In an old aquarium a couple of miles outside of San Diego lives a group of the most remarkable squid ever. Known by scientists as the Comstock squid, better known as the prognosticator fish, these squid were subject to much attention before retreating from the public eye in 1985.
The prognosticator fish are the only living representatives of their species ever seen. A group of over fifty brightly colored squid, about the size of a wine cork, were bought from a grizzled miner on the Comstock lode in 1863 by a San Francisco investor, Mr. Antonius Shnarch. Shnarch put the squid in a small glass aquarium and included them in his Medicinal Mystery Show, based in San Francisco. People were amused by the strange looking fish, but nobody then could predict how much they would amaze the public for over a century.
A diary recently discovered in an attic in Sugar Bush Knolls, Ohio might shed light on the prognosticator fish's origins. The diary is from a man, Sharky "Pinchum" Jones, who had left his native Ohio in 1860 wanting to strike it rich on the Nevada Gold Rush. He returned in 1864, penniless, and would die of a liver infection April 1st, 1865 in his family home. The diary - in barely legible handwriting - describes a strange meeting Jones had with a Chinese merchant.
Old Smoker mine - played out. The Grande Dame - played out. Damn this luck of myne! To hell, I say! But the Silver Banshee - she has been displaying the sines, yes she has. I may be a rich man yet, therfore, [bought] a hundred feet.
I met yesterday with a consarnned Clestial! Snuck up on me aslepin, he did. Well and he said he knew I'd be in some money soon, saw it in his dirt-worshipin heathan fuckery. I said I don't give a screw and a half go and smoke some opium with the other Celestials, why didn't he, rot in his boots. But that night I done found a nugget a color in the Banshee mine and he was at the entrance, waiting for me like a love-sick mongrel puppy, and he said that I should give him that nugget, or else no other nuggest would come, and should I did what he said, I should be in riches for my natural life. Well I gav him a good thrashing from here to Washoe county, not sparing any blows to his Celestial Ribs and his eyes neither, so that by the time I was finished with him by god he'd never be recognized by his heathan Chinee gods no more, he had to go pray to the Negro gods he was so black and blue. Anyways, next morning I discover outside my tent this here aquarium, with a bunch a funny looking fish. Now ain't that something?
A sudden attack of St. Vittus' dance left Jones unable to work his claim, and his stock in the mine - which later proved a bonanza - was bought by his partners for a mere ten dollars. He had to sell the squid to pay for his passage back home.
Shnarch was surprised as the squid continued to grow, until they were about three feet each in length. The cost to feed them and find a bigger aquarium threatened to bankrupt Shnarch. One night, losing patience, Shnarch resolved to sell the fish to a butcher. But as he plunged a net into the water to fish them, something happened.
The next day, Shnarch opened up a new act. He would lead people up to the squid tank where, he said, the squid could tell their future. Through an elaborate series of gestures, the squid would communicate their divinations. They produced amazing results, and Shnarch's World-Famous Future-Telling Fish were a hit throughout the Western United States until Shnarch's death in 1916, at the age of 103.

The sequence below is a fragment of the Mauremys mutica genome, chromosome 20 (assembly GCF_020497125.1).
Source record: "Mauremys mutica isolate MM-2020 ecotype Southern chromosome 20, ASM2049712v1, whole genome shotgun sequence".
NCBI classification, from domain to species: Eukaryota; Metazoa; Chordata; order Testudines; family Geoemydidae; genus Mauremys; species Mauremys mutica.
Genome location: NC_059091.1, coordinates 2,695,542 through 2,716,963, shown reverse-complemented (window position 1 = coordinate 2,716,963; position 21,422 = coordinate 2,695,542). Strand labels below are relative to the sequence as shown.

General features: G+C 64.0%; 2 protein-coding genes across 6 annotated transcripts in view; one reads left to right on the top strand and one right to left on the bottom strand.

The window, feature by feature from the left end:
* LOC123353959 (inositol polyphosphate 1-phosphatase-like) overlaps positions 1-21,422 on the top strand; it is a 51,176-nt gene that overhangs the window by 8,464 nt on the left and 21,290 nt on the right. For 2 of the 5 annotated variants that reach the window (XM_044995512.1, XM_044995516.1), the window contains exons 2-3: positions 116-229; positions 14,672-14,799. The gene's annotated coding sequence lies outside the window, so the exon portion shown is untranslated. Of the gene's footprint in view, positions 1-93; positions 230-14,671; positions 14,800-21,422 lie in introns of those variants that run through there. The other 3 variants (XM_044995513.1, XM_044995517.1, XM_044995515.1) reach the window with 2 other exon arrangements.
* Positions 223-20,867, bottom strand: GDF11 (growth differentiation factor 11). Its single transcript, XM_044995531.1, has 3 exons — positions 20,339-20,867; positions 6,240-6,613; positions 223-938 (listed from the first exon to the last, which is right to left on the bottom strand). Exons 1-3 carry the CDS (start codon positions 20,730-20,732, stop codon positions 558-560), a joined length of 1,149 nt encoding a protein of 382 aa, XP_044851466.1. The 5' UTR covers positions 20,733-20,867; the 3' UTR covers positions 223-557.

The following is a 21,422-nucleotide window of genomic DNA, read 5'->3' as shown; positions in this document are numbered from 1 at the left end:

After Shnarch died, the squid - whose numbers had dwindled to a mere dozen - were shipped to the University of San Diego's marine biology department. A group of prominent philosophers, theologians and political scientists protested the move. They believed each that study of the squid could unlock the mysteries of the universe, and each wanted a squid for their department. But a cloistered and diligent wing in the marine biology department turned their efforts to conservation, breeding the small stock of squid so that their numbers almost reached 200.
Finally, in 1956, the squid were ready to go to the public. There were rumors that the squid were involved in code-breaking activities for the Allies in the Second World War, but these claims have - as yet - been unsubstantiated.
The squid did little of any note until 1959, when a visiting movie star named Ronald Regan approached their tank. The squid became agitated. One handler, versed in their language, was surprised. "They say you'll be President," he told the bemused star of Bedtime for Bonzo.
From then on the squid would amuse themselves by predicting the winner of each presidential election. They never guessed wrong. The biologists would keep the news secret, out of respect for the democratic process.
In 1983, Walter Mondale, then the Democratic Presidential nominee, made a pilgrimage to the future-telling squid. He spent three hours with them. When he finally emerged, he was in tears. "Will you win? Will you lose?" an aide is reported to have said. Mondale shook his head. "I will lose," he said. "But that’s not why I'm crying. They showed me something… something horrible. Something no man with a soul should have to see."
Mondale refused to share the squids' secret. Some speculate that he has written in his will that his secret should become public after his death. But for that we will have to wait and see.
Since them, the prognosticator fish have been removed from the public eye. They are now housed in a basement laboratory, where they wait for something only they know. Private meetings are available: but few are ever granted.